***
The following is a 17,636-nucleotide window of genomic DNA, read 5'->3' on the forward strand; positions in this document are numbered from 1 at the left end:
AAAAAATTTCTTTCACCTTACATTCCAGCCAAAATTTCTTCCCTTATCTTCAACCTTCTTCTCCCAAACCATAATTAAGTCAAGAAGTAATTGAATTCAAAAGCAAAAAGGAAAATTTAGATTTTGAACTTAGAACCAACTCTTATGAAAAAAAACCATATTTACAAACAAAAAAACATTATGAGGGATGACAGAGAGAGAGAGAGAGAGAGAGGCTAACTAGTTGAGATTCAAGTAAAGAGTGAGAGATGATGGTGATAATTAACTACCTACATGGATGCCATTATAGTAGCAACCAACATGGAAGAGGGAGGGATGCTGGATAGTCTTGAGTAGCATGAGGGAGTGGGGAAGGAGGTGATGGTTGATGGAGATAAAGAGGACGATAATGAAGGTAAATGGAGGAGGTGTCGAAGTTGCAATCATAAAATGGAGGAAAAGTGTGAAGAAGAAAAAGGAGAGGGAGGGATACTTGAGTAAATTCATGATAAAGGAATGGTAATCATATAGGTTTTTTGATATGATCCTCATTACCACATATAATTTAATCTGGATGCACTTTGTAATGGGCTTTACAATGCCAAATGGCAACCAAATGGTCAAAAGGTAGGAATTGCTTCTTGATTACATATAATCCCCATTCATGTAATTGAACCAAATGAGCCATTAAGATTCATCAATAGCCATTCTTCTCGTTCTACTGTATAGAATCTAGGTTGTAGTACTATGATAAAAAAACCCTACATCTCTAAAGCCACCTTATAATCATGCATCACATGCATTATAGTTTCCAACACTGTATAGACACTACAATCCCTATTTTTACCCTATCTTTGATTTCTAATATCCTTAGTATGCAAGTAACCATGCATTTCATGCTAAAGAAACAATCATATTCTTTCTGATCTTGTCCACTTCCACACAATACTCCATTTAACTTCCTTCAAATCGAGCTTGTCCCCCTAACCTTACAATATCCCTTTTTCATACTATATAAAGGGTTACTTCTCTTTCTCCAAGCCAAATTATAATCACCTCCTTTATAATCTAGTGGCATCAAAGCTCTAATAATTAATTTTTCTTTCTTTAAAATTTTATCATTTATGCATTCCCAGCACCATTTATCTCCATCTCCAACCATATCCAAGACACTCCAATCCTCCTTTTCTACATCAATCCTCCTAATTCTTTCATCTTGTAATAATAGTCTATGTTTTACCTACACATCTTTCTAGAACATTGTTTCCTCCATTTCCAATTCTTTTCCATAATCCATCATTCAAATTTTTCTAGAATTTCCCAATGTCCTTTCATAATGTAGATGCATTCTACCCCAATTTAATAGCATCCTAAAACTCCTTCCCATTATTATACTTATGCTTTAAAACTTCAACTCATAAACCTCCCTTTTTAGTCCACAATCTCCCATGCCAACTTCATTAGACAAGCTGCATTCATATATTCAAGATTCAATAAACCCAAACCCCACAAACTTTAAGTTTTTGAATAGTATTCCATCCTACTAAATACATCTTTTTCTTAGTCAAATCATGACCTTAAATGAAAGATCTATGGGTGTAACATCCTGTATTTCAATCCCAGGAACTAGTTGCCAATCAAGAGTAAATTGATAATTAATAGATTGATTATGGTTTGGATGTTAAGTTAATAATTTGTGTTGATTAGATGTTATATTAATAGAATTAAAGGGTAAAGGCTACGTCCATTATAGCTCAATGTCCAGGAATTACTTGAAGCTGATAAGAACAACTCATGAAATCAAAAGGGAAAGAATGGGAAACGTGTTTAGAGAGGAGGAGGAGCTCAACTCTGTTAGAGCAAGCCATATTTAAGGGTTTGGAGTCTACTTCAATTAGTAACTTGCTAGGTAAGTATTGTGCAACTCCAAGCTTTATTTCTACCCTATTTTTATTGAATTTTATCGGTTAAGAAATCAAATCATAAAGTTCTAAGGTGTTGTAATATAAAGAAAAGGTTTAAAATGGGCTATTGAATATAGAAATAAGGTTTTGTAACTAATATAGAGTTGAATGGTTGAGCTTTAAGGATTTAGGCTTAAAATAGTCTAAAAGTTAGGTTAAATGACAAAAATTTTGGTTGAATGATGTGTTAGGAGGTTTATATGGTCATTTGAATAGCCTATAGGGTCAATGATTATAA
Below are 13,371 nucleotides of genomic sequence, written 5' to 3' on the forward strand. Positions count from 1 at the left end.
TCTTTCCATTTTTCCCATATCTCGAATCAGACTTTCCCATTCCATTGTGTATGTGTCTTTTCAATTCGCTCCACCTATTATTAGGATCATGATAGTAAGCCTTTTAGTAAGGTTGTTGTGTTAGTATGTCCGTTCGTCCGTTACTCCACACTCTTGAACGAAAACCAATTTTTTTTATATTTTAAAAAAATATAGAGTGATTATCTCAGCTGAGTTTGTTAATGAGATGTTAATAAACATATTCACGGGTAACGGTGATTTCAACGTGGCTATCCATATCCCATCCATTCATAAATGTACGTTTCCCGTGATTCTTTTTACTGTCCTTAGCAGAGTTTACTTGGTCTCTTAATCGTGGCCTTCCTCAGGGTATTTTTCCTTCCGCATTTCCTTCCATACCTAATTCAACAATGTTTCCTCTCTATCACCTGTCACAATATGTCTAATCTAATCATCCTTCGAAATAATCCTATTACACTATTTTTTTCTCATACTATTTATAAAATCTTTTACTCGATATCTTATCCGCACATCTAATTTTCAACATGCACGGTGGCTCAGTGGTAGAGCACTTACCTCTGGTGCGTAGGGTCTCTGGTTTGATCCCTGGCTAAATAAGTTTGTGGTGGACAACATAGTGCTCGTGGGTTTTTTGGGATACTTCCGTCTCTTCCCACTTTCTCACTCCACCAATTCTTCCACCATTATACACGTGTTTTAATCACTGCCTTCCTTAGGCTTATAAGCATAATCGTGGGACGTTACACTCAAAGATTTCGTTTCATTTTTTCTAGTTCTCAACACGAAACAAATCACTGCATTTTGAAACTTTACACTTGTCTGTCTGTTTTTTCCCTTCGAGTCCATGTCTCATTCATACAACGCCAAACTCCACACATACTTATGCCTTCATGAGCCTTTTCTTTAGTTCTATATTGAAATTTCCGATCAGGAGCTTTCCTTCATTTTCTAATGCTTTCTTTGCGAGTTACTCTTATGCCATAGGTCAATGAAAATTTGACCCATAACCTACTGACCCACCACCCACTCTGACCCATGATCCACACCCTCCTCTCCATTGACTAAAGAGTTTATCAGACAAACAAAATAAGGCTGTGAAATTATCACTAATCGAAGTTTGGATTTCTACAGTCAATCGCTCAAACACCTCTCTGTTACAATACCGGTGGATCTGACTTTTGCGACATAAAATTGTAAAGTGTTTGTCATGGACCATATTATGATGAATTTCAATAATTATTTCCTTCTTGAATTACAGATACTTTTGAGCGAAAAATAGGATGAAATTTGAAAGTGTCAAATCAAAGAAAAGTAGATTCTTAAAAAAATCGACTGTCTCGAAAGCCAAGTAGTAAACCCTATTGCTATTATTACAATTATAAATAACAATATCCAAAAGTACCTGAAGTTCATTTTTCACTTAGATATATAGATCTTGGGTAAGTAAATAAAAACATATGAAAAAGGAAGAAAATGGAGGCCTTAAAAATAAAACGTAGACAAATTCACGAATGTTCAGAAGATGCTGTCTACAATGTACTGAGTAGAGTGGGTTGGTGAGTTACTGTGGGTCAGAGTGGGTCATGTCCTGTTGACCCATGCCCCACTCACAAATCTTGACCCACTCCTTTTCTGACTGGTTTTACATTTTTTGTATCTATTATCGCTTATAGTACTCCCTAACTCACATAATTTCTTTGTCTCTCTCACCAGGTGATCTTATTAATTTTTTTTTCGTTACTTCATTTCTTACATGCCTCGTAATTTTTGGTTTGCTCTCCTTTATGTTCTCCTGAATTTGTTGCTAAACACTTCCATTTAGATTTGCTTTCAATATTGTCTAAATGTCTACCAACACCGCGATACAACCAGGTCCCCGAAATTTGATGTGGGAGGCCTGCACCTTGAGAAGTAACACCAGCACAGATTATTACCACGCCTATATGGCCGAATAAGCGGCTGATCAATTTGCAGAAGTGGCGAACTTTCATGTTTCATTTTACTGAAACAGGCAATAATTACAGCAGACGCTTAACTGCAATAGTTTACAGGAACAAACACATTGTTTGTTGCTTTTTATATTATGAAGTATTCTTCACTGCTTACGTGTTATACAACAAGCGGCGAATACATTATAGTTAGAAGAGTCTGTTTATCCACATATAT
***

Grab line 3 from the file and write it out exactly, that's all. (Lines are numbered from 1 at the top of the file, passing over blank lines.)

Below are 13,371 nucleotides of genomic sequence, written 5' to 3' on the forward strand. Positions count from 1 at the left end.